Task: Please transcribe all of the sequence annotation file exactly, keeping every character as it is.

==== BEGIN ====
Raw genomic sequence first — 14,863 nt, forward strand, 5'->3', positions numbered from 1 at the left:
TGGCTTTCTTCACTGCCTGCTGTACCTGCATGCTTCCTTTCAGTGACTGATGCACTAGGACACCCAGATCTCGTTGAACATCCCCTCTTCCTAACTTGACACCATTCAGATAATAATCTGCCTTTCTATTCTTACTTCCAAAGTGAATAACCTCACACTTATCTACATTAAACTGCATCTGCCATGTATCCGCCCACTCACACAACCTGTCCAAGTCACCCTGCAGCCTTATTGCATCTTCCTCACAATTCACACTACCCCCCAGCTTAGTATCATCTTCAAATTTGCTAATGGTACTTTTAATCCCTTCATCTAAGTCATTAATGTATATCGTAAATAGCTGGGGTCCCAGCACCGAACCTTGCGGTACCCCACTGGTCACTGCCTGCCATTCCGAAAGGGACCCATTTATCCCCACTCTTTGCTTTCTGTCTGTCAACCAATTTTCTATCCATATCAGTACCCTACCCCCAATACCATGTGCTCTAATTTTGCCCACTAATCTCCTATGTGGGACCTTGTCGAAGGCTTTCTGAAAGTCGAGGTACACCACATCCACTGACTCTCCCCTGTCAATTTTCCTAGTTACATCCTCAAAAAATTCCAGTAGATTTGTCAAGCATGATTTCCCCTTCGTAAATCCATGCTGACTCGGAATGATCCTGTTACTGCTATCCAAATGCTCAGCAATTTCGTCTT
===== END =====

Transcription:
Raw genomic sequence first — 14,863 nt, forward strand, 5'->3', positions numbered from 1 at the left:
TGGCTTTCTTCACTGCCTGCTGTACCTGCATGCTTCCTTTCAGTGACTGATGCACTAGGACACCCAGATCTCGTTGAACATCCCCTCTTCCTAACTTGACACCATTCAGATAATAATCTGCCTTTCTATTCTTACTTCCAAAGTGAATAACCTCACACTTATCTACATTAAACTGCATCTGCCATGTATCCGCCCACTCACACAACCTGTCCAAGTCACCCTGCAGCCTTATTGCATCTTCCTCACAATTCACACTACCCCCCAGCTTAGTATCATCTTCAAATTTGCTAATGGTACTTTTAATCCCTTCATCTAAGTCATTAATGTATATCGTAAATAGCTGGGGTCCCAGCACCGAACCTTGCGGTACCCCACTGGTCACTGCCTGCCATTCCGAAAGGGACCCATTTATCCCCACTCTTTGCTTTCTGTCTGTCAACCAATTTTCTATCCATATCAGTACCCTACCCCCAATACCATGTGCTCTAATTTTGCCCACTAATCTCCTATGTGGGACCTTGTCGAAGGCTTTCTGAAAGTCGAGGTACACCACATCCACTGACTCTCCCCTGTCAATTTTCCTAGTTACATCCTCAAAAAATTCCAGTAGATTTGTCAAGCATGATTTCCCCTTCGTAAATCCATGCTGACTCGGAATGATCCTGTTACTGCTATCCAAATGCTCAGCAATTTCGTCTT